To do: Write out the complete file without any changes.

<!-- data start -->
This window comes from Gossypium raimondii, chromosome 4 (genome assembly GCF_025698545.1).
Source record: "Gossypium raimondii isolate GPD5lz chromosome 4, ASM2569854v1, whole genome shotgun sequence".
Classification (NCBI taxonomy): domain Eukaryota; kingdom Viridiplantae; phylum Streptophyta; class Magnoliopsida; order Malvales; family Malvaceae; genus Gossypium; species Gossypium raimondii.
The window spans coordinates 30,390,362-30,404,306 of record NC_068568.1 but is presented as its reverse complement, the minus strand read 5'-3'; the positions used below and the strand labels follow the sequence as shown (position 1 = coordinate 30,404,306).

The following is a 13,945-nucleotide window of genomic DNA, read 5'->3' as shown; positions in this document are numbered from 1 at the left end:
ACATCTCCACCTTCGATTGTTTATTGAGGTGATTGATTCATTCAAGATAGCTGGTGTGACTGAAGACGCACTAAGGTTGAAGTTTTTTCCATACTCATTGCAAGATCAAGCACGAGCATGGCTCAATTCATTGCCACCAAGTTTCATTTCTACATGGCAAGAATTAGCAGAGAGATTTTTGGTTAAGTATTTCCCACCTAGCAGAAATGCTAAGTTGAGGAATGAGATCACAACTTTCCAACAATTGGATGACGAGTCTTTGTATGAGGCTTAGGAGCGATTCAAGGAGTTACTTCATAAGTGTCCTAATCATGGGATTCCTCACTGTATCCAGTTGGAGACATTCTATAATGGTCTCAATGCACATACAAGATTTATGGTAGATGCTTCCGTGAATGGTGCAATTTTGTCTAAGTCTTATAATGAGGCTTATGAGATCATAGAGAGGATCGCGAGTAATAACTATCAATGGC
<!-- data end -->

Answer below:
This window comes from Gossypium raimondii, chromosome 4 (genome assembly GCF_025698545.1).
Source record: "Gossypium raimondii isolate GPD5lz chromosome 4, ASM2569854v1, whole genome shotgun sequence".
Classification (NCBI taxonomy): domain Eukaryota; kingdom Viridiplantae; phylum Streptophyta; class Magnoliopsida; order Malvales; family Malvaceae; genus Gossypium; species Gossypium raimondii.
The window spans coordinates 30,390,362-30,404,306 of record NC_068568.1 but is presented as its reverse complement, the minus strand read 5'-3'; the positions used below and the strand labels follow the sequence as shown (position 1 = coordinate 30,404,306).

The following is a 13,945-nucleotide window of genomic DNA, read 5'->3' as shown; positions in this document are numbered from 1 at the left end:
ACATCTCCACCTTCGATTGTTTATTGAGGTGATTGATTCATTCAAGATAGCTGGTGTGACTGAAGACGCACTAAGGTTGAAGTTTTTTCCATACTCATTGCAAGATCAAGCACGAGCATGGCTCAATTCATTGCCACCAAGTTTCATTTCTACATGGCAAGAATTAGCAGAGAGATTTTTGGTTAAGTATTTCCCACCTAGCAGAAATGCTAAGTTGAGGAATGAGATCACAACTTTCCAACAATTGGATGACGAGTCTTTGTATGAGGCTTAGGAGCGATTCAAGGAGTTACTTCATAAGTGTCCTAATCATGGGATTCCTCACTGTATCCAGTTGGAGACATTCTATAATGGTCTCAATGCACATACAAGATTTATGGTAGATGCTTCCGTGAATGGTGCAATTTTGTCTAAGTCTTATAATGAGGCTTATGAGATCATAGAGAGGATCGCGAGTAATAACTATCAATGGC